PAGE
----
Lamarwaltersuccess Blog

June 20, 2011

“How to Lose a Customer in 5 Ways”

Filed under: Business, Inspirational, Motivational, Sucessful, Uncategorized — lamarwalter @ 10:10 pm

By: John Jantsch

Getting a customer is hard work. Keeping them, or more importantly turning them into repeat and refer customers, requires an equal amount of strategic thinking and tactical action, but it’s where the real business building momentum is generated.
It’s important that you understand what makes a customer logically and emotionally thrilled and then build processes that deliver at every turn.

There are many ways to screw this up and here are five that I’ve witnessed repeatedly.

1) Assume expectations aren’t the most important metric

Setting and then meeting expectations is about 90% of the secret to success. Where business owners get in trouble here is overpromising or improperly conveying realistic expectations.

It’s amazing how deadly making and then breaking a promise can be to a relationship. I remember working with a customer once who said they needed something by Friday. Feeling confident, I said no problem and, in fact, “you’ll have it by Wednesday.” As it happened, it was delayed until Thursday. I thought the customer would be fine because, after all, we still delivered a day earlier than needed. Turned out I was wrong. I set the expectation for early delivery and now I had failed. That was the end of it.

Turn away business you can’t deliver before ruining your reputation and always spell out exactly what’s expected of all parties in any engagement.

2) Assume they will tell you when something’s not right

Some people love to point out mistakes, but most people would rather not. Most unhappy customers will walk away silently if they don’t get the experience they expected or simply don’t understand something about doing business with you.

It’s essential that you create opportunities for feedback and encourage customers to reveal anything they think is a flaw. Making it safe and easy to ask for help is one way to save customer relationships that would have otherwise faded away.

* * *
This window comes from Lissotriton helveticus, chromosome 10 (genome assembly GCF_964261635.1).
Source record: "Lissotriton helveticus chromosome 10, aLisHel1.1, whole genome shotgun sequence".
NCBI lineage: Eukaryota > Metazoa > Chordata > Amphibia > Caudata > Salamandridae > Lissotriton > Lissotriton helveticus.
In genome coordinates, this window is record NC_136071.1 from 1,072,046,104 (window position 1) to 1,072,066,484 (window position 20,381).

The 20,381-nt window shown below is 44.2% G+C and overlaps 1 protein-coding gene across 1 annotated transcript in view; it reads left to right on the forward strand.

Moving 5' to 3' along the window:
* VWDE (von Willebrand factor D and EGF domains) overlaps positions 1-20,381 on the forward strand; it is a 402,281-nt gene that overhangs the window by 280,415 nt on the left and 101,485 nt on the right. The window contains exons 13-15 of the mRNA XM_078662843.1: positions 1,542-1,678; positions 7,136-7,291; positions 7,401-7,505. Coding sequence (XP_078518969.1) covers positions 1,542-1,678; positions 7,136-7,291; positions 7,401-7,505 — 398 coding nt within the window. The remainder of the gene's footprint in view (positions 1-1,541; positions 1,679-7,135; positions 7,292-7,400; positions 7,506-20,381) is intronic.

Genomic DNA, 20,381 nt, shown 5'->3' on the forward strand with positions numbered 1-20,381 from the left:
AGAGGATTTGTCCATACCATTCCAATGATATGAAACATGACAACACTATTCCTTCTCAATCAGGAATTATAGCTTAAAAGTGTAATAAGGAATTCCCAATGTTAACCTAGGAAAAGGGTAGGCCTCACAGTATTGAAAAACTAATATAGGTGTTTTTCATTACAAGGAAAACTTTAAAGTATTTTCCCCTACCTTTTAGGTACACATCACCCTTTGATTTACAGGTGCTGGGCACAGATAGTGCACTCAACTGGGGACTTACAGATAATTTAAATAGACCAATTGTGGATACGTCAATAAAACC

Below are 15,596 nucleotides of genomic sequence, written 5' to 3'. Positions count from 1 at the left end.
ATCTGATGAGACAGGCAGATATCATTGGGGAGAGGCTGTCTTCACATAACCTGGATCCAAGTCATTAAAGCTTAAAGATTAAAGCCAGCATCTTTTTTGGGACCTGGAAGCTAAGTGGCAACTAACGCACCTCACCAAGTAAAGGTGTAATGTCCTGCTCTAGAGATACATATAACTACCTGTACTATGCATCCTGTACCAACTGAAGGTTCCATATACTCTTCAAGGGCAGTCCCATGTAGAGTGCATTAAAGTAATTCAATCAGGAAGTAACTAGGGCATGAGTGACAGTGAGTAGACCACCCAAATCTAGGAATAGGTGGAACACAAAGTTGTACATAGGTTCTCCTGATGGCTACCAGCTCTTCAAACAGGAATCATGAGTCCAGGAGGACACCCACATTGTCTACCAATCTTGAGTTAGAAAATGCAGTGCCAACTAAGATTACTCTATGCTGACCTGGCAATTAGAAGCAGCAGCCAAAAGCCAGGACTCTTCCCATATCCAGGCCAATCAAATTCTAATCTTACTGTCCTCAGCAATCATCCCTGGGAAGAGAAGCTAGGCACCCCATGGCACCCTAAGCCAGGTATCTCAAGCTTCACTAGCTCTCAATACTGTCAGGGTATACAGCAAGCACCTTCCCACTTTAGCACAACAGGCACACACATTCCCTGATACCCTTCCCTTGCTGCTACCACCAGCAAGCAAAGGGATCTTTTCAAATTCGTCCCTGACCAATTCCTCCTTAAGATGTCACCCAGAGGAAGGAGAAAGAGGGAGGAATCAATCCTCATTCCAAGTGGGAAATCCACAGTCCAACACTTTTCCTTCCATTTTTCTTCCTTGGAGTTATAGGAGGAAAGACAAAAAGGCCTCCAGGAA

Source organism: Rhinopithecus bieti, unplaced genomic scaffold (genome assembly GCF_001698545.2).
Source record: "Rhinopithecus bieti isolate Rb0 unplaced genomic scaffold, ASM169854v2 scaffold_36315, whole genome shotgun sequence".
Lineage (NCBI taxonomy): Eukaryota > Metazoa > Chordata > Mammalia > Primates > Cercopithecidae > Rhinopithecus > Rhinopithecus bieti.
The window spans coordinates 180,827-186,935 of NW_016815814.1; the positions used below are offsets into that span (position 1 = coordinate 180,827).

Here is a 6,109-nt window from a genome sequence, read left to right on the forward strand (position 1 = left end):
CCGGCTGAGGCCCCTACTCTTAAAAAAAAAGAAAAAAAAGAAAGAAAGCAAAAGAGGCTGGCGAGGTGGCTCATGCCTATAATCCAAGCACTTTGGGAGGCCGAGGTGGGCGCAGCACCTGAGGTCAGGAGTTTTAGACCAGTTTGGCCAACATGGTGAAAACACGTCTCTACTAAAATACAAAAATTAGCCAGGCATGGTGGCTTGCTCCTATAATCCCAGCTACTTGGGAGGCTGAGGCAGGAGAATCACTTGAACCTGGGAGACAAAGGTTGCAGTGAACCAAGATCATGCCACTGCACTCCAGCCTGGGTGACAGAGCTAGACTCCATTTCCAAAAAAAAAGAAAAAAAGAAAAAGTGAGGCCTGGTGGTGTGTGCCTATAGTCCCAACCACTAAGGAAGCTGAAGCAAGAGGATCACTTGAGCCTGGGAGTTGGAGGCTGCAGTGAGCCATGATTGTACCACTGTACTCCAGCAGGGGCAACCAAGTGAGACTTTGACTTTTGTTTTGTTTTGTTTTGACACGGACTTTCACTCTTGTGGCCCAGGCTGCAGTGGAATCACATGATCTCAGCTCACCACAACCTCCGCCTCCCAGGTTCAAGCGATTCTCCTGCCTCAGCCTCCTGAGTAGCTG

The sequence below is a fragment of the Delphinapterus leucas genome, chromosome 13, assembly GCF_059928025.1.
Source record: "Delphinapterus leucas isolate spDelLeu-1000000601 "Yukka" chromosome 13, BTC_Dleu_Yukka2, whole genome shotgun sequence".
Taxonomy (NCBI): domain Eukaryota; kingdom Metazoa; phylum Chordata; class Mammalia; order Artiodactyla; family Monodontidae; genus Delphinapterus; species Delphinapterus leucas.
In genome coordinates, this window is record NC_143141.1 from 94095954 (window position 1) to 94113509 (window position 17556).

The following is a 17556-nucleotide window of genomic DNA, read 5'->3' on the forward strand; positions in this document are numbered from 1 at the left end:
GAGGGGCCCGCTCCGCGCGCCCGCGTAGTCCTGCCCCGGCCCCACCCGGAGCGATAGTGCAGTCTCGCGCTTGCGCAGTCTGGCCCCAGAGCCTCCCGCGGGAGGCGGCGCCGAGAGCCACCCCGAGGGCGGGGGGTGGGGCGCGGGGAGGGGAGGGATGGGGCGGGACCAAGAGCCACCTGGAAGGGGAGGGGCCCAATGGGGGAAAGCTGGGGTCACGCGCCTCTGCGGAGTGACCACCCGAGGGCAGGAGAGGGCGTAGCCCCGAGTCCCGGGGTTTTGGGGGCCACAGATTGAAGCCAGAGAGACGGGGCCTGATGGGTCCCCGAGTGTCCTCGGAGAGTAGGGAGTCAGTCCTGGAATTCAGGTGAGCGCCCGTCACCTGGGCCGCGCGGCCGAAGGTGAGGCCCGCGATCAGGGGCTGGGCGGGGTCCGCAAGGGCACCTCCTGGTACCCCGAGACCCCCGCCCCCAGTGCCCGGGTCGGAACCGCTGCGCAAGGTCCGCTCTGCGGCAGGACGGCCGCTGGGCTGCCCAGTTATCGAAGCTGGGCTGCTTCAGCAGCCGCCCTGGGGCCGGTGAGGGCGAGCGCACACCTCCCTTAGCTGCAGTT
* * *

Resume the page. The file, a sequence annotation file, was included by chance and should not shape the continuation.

3) Assume they received the value you promised and delivered

You took the order, marched out and installed the shiny new system, got their approval and received the check two weeks later – mission accomplished, right?

Well, maybe not.

Another great way to lose customers is to assume that, even though you did a flawless job with the engagement, they are realizing the full promise of what they purchased.

One way to check this leak is to install some sort of post sale process that forces you to reengage and assess the customer’s satisfaction level. This is a great way to reinforce the value you delivered and find out if they need something extra to make sure all is well.

Of course, this is a perfect time to ask for referrals and testimonial as well.

4) Assume finance and delivery aren’t marketing departments

Every time you or Hank in finance comes into contact with a customer a marketing function is being performed.

No matter what the job function says, everyone is in the marketing department and everyone can win or lose customers in that capacity.

Finance has a job to do, delivery has a job to do, manufacturing has a job to do, and HR has a job to do, but you must at least acknowledge at the highest level how you can make the completion of those tasks representative of the brand promise as a whole.

5) Assume they will call you when they need something else

“Gee, I wonder what ever happened to Fred Smith, he used to call this time of year like clockwork.” – Well, Fred is down at your biggest competitor’s customer appreciation luncheon.

Out of site, out of mind applies to marketing too. If you’re not communicating with your customers, adding value to the relationship in some manner, at least monthly you stand a pretty good chance of losing them to someone who seems to want their business more than you.

It’s not hard to plan monthly communication, even if it’s a phone call or hand written note.

When I first started my business I made a habit of calling past clients on Friday afternoons. I was always amazed at how often they told me they needed something and could I come over next week.

Look, as hard as you work to land a customer, why not help them stick around so you can both enjoy the fruits of your labor.


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